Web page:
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Editorial: The joke's in Jamestown

“I remember the time I was kidnapped and they sent back a piece of my finger to my father. He said he wanted more proof.” – Rodney Dangerfield

Jokes written in longhand by Rodney Dangerfield are one of many treasures at the National Comedy Center, the $30 million facility that opens Wednesday in Jamestown.

On the site of a renovated train station, in the city that claims Lucille Ball as its own, the center represents a shining beacon of optimism in the blue-collar city in Chautauqua County.

After the grand opening celebration this week, which features appearances by Lily Tomlin, Amy Schumer, Dan Aykroyd and other luminaries, the question will be: Will the Comedy Center’s drawing power be strong enough to bring a steady stream of visitors to Jamestown? There’s no reason to think it can’t.

The center is more an interactive museum of comedy than a hall of fame, but comparisons to other halls come to mind. The Pro Football Hall of Fame is in Canton, Ohio. The basketball hall is in Springfield, Mass.; boxing’s hall in Canastota; and baseball’s, of course, is in Cooperstown. There’s no reason why Jamestown – a 75-minute drive from Buffalo – can’t become the Cooperstown of comedy.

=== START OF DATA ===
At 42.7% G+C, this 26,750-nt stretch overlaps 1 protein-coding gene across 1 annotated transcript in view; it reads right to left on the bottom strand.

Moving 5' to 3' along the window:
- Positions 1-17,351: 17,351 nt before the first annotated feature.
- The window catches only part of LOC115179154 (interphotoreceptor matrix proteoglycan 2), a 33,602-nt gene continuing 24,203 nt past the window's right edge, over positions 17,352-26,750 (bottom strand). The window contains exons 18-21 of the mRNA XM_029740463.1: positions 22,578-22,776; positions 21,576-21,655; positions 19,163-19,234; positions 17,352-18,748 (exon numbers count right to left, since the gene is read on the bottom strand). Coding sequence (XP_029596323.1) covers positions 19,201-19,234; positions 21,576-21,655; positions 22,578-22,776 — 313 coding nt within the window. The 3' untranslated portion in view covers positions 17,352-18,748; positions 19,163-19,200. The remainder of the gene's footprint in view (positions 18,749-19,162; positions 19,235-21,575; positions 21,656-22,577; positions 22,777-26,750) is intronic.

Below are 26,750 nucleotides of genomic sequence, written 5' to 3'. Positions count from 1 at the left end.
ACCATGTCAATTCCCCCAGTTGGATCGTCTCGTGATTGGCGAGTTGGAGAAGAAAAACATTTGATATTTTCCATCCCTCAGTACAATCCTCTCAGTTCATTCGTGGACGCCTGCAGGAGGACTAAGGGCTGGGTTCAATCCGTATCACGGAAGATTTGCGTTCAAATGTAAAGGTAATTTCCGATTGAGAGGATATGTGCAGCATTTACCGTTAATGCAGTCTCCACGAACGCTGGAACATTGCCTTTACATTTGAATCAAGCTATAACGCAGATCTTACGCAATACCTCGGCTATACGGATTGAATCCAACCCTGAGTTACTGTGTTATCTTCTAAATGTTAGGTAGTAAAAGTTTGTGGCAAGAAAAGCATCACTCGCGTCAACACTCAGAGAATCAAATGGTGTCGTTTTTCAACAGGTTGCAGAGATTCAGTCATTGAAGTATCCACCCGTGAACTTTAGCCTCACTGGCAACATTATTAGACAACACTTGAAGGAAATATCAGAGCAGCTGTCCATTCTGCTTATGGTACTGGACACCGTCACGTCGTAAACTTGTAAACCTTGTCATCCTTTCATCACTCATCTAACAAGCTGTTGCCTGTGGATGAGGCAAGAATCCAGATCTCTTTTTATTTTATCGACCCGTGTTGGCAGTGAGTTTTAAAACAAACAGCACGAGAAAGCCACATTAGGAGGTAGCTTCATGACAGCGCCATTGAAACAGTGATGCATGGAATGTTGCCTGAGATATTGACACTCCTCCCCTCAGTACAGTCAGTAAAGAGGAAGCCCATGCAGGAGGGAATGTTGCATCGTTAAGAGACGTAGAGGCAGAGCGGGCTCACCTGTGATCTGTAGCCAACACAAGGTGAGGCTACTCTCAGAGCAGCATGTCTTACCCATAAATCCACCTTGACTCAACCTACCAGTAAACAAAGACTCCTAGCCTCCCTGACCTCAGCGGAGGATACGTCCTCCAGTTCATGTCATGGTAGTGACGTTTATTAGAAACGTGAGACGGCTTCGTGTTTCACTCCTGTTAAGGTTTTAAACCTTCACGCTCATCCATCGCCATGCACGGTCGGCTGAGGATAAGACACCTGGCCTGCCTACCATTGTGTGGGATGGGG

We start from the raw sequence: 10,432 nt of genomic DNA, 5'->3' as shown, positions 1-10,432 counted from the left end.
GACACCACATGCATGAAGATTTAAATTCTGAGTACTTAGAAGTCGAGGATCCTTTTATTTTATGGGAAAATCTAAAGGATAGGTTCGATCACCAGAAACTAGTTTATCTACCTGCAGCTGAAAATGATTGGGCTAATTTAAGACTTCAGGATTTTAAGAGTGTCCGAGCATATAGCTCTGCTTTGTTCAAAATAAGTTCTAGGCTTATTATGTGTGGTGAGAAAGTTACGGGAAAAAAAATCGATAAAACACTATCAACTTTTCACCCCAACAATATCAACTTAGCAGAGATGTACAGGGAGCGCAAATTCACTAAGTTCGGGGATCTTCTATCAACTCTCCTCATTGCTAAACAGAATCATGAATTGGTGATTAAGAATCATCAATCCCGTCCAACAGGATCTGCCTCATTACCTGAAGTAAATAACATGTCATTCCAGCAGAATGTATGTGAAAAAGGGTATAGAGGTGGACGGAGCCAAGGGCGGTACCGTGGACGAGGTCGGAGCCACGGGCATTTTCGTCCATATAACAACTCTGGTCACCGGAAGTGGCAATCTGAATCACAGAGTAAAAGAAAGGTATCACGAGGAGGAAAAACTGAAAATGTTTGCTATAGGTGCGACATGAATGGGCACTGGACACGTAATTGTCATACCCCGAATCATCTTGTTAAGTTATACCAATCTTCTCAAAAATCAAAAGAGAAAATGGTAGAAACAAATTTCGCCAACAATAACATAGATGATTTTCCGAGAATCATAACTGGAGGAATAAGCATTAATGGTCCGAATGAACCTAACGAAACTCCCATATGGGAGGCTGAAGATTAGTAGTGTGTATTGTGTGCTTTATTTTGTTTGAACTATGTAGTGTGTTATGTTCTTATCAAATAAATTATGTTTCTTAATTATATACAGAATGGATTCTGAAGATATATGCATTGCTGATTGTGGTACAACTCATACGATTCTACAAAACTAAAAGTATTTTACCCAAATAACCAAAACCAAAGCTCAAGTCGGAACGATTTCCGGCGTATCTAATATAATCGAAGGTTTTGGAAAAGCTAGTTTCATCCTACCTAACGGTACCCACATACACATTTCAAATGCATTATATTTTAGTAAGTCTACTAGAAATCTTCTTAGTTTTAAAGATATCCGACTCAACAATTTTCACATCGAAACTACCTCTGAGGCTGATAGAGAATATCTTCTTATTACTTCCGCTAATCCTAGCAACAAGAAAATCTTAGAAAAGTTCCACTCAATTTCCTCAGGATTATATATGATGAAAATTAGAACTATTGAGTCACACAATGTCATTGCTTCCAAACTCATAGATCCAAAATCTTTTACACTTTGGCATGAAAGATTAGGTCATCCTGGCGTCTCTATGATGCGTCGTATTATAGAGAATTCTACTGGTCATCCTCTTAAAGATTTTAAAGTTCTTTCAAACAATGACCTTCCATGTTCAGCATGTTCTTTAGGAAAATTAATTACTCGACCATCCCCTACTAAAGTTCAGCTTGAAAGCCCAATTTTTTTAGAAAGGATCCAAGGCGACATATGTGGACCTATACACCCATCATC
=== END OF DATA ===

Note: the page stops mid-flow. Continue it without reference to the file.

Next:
Lucille Ball, who died in 1989, grew up outside Jamestown. The city has a Lucille Ball Desi Arnaz Center and a comedy festival named for her, but it was the actress’ desire to have the art of comedy honored more broadly that led to the Comedy Center’s creation.

Lucie Arnaz, the comedian’s daughter, is among the performers appearing in Jamestown this week.

It may not be a hall of fame, but the Comedy Center’s advisory board is filled with heavy hitters. W. Kamau Bell, Lewis Black, Kelly Carlin, Jim Gaffigan, Laraine Newman, Paula Poundstone, Robert Klein and writer Alan Zweibel are on the board, among others.

“What was the best thing before sliced bread?” – George Carlin

Kelly Carlin donated seven trunks full of written material from the archive of her late father, the legendary George Carlin.

The museum also has memorabilia from the estates of Lenny Bruce, Johnny Carson, Rodney Dangerfield, Andy Kaufman, Ernie Kovacs, Garry Shandling, Allan Sherman and Jonathan Winters, among others. The archives alone would be worth the price of admission for any comedy connoisseur.

The National Comedy Center was built with funds from private foundations as well as state and federal money. Rep. Tom Reed and Sen. Charles E. Schumer were among the center’s champions, and New York State’s share of about $9 million arrived through Gov. Andrew M. Cuomo’s Buffalo Billion program.

A riddle: If a national museum opens in Jamestown and politicians aren’t there in front of a camera to take credit, did it really happen? ... Too soon?

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